Then I hit high school, which would be about 2 years ago. I still considered myself straight. Through middle school and most of my freshmen year when I was asked if I was gay or even bisexual, I made sure I immediately reply, “no” or “of course not”. That seemed to help suppress my feelings towards men. Not until I found online resources, press about gay equality; it was then that I had to at least think about it. Events that really impacted my thoughts of life and people in general was some of the educational conferences I applied for and got into at colleges in California. Pursuit of Higher Education (POHE) and ShadowNite at UC Berkeley were the most life-changing experiences I’ve ever had. There was such a diverse group of students there, everybody fitting in regardless of race, personal differences, or sex orientations. I then was not only motivated to pursue high education; but to pursue myself. Reach the heart of my soul, hug it, comfort it, and tell myself that I’ll be okay to be what I want to be. I thought a lot about it, and couldn’t deny the truth. At the end of freshmen year I progressed to thinking I was bisexual.

Sophomore year is when I came to the realization and understanding of my true self, I am simply gay. I could tell you that I am so much of a happier person now that I am able to express myself in the ways I want to. I don’t have to say things that’ll hide my identity. I don’t have to deny the fact that I truly am indeed attracted to my same sex. I don’t have to deny me. I am truly happy, I am satisfied, actually grateful, of the person I’ve become.

Now here’s what everyone’s been waiting to read — my coming out story. I actually just came out to my dad, him being the last one to know in my intermediate family, about a month ago. It was harsh, as for things happened very oddly. My close friends and siblings in my household knew about me being gay and they were supportive; which I’m thankful for. But let’s start with coming out to my mom, who is a very nice lady. I would always tease about having to tell her something. One night, she came and laid next to me on my bed. She asked in Hmong, “What do you need to tell me?” I said like I usually do, “nothing Mom, I’m just messing with you.” And eventually after constant questioning and assumptions, I told her. Her reaction took me by surprise. She stopped talking, stared at me, and I saw the rage build up in her little by little. Looking at me straight in the eyes she exploded with questions like, “who told you that?”, “who’d you hear that from?”, and ended off with saying “I don’t want to hear those words from your mouth again.” I was devastated. Out of all the people in the world, I would at least expect her to understand and accept me for who I am. She was my mom. I was disappointed and felt uneasy. For the next couple of days I randomly feared that she may do something to me, just because she and people of my religion were so against it. After all, I am the first Lor in my family to be gay. But of course I was just thinking way too much. My mom later then tried to convince the rest of my siblings to persuade me to change who I am, they simply shut her down. They supported me and argued against my mom. My mom is now slowly, but progressively, coming to an understanding of who I am and that it wasn’t easy for me, all that I went through to be who I am today.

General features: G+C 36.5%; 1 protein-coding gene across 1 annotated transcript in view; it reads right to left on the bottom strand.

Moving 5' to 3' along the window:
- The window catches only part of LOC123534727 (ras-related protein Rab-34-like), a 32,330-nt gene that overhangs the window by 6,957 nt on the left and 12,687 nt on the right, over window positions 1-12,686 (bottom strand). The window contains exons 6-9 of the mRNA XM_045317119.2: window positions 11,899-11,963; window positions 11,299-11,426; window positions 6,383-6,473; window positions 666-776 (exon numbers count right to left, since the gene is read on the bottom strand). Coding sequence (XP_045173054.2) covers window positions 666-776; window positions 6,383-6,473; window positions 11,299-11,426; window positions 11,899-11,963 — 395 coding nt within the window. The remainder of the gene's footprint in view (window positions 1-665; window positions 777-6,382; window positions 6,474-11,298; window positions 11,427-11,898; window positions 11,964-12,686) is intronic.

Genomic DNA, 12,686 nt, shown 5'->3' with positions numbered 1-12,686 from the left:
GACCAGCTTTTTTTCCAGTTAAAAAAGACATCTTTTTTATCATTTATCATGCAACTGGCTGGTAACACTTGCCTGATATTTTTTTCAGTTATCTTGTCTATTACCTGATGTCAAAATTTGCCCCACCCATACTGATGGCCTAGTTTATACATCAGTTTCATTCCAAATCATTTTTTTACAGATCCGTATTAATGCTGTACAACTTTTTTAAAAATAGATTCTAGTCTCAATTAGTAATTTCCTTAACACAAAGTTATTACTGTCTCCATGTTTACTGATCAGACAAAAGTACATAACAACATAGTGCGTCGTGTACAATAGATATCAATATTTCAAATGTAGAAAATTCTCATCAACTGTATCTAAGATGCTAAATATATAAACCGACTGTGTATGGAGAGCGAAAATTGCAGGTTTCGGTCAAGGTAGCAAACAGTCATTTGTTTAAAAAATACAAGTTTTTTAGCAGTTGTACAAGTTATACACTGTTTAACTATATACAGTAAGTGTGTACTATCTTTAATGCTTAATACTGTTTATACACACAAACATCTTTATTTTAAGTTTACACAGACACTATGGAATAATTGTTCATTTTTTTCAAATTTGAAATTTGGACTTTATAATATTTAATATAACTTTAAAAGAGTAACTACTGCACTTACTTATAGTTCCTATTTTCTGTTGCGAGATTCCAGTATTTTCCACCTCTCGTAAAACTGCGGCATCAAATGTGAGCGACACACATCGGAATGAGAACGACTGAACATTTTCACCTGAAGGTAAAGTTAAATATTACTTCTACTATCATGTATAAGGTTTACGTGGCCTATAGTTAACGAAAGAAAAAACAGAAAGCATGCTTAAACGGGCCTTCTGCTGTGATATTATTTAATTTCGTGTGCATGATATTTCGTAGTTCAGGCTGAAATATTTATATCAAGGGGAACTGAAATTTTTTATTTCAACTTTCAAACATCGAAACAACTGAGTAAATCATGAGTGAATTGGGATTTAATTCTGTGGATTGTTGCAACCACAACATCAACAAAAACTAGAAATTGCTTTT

The story to my dad finding out about me, is an interesting and emotional one. My relatives from another state started talking about me I guess. Started spreading rumors, messing with my step mom, my dad, and my older sisters’ head. They were so confused and shocked about what they were hearing; that I was gay. My dad called me out of my room, to sit next to him and discuss my situation with him as a few of my family members were present to support me. He asked if I was going to confirm that the rumor is true, or deny it. I tried my best to slowly let him know that it wasn’t just a rumor. I could of lied to him to make things a lot easier, but I honestly couldn’t; and at the end I admitted it to him. He was speechless. He lectured me, as he started choking in tears. I did the same as I just shut up and listened. Tears after tears, I grew a little stronger. I started reasoning with him, as he kept on repeatedly saying that I couldn’t fulfill my duties as being a person, being Hmong, if I was gay. He was furious, he didn’t want to hear a word from me, and nothing I said would change his mind. And I know him too well, I argued the least I could because I just know there was no point in arguing with my dad.